But we see that even with the use of facilities and funds, there are two conditions that mitigate a claim of ownership. The discovery or invention must have been made “substantially through the use of facilities or funds provided by or through the University.” The word that matters is “substantially.” Anything that’s not “substantially” supported is outside the scope of the University’s policy claim. Of course, this gets walked back, as the Vice President for Technology Development has to determine the meaning of “substantially.” Second, if the inventor has agreed in advance to reimburse the university for the use of facilities or funds, then the invention is outside the scope of the policy’s claims. Notice, too, how “facilities and funds” is ignored in the policy, and in its place we find “facilities, equipment, or supplies.” Clearly, “facilities” cannot also mean “equipment” and “supplies” or there would be no need to list equipment and supplies in addition to facilities. Yet the policy does not make a claim to inventions made using equipment and supplies–just “facilities and funds.” Go figure. Perhaps it is just sloppy drafting. But what is it that the university intends by its claim? Just how broad is its claim? As broad as it suits any administrator whenever? If so, just write that out and see how it flies as policy.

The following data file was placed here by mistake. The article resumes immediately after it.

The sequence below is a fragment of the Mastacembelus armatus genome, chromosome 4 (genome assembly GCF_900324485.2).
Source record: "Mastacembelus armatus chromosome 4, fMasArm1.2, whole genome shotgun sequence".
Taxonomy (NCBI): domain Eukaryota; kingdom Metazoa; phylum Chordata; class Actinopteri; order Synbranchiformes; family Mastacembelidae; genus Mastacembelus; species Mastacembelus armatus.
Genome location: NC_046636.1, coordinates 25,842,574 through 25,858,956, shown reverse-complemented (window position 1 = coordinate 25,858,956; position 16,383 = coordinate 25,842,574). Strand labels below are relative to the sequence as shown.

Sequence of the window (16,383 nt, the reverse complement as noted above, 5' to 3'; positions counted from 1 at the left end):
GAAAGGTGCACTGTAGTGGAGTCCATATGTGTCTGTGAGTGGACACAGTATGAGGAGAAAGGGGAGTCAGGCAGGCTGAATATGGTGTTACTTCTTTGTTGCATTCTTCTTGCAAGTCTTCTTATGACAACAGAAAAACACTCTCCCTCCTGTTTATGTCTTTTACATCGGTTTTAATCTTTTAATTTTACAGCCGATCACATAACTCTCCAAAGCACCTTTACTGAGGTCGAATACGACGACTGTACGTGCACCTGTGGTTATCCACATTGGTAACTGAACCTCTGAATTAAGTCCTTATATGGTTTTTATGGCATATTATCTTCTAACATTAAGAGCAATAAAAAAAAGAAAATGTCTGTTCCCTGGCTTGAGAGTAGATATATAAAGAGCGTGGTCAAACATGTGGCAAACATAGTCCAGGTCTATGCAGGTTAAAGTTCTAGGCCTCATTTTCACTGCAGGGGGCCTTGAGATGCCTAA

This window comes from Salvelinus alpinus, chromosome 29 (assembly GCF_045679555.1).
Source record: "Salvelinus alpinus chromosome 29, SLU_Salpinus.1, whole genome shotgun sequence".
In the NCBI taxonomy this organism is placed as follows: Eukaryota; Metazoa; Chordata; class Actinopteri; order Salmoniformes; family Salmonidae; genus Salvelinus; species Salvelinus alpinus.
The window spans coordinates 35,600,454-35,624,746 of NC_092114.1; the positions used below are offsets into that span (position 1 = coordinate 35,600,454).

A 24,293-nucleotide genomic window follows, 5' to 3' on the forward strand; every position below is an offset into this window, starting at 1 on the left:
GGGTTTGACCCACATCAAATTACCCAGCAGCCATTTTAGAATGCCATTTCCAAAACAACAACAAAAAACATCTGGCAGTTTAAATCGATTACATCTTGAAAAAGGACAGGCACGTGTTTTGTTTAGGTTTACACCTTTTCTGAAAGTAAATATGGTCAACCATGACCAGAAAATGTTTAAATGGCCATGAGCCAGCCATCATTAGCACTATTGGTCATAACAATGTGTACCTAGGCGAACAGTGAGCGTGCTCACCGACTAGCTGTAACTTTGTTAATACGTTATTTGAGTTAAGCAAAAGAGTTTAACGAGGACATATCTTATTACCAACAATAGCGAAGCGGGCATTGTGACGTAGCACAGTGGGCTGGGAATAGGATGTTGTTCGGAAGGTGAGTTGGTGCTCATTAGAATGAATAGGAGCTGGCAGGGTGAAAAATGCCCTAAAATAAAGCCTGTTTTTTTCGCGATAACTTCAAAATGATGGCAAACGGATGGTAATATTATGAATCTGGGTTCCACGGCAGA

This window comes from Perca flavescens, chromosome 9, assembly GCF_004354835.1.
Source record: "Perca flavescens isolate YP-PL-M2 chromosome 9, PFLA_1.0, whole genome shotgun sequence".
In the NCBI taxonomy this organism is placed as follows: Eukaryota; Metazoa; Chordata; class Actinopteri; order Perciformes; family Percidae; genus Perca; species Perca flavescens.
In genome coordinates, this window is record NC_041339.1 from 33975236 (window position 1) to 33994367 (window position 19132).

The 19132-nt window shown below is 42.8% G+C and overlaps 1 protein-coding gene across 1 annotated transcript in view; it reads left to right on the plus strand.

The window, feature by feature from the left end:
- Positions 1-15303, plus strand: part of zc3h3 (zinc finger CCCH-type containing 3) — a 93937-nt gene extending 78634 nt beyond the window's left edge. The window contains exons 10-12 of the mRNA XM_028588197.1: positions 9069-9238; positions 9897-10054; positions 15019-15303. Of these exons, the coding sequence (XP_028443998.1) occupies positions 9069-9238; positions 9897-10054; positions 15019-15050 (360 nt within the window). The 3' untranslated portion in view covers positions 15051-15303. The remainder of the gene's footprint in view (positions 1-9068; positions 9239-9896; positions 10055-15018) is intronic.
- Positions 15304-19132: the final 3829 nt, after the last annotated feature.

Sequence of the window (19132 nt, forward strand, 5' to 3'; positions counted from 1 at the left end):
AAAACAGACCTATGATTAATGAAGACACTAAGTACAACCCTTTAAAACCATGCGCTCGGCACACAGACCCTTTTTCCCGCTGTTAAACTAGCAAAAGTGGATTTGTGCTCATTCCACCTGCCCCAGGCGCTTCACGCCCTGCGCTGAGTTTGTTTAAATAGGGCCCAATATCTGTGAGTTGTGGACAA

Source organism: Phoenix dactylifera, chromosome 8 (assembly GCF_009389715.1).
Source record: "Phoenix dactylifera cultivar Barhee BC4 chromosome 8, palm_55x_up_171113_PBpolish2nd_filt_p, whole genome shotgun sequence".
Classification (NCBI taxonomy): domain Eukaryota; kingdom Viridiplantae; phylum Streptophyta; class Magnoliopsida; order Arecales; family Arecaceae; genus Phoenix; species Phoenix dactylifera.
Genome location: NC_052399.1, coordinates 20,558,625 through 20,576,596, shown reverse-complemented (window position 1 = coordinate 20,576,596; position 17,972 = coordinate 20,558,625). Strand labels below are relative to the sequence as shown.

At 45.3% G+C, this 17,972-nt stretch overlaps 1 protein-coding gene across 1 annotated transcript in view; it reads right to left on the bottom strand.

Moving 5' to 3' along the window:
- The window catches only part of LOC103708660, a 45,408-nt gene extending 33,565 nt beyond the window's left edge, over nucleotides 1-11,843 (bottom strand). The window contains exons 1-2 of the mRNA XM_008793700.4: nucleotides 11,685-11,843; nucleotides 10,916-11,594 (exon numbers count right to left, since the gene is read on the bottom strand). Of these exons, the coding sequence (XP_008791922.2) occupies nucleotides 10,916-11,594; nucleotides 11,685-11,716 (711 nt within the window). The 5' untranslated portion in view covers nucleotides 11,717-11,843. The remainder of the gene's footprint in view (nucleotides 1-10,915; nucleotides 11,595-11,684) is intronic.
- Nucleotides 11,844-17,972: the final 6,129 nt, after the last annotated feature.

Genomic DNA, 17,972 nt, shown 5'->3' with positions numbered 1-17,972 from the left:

This second condition is remarkable. It suggests that the test for any invention that might be claimed by the university is what the university can show that would put a money value on the use of resources directed at making a given invention. If the university cannot show any actual cost–such as standing in a lab drinking coffee and having a realization, as distinct from using $3,287 worth of reagents–then how could the university show that an invention was made “substantially through the use” of any university resources? For faculty, who do not keep time cards, one would apparently have to show that a faculty member was busy inventing and not, say, meeting scheduled classes or attending assigned committee meetings. For extramurally sponsored work, there’s a similar problem–the university is compensated for such work by the sponsor, so there’s nothing for an inventor to “reimburse” the university for, unless the inventive work used grant money but wasn’t within the scope of the grant. Perhaps you see how the clause must operate.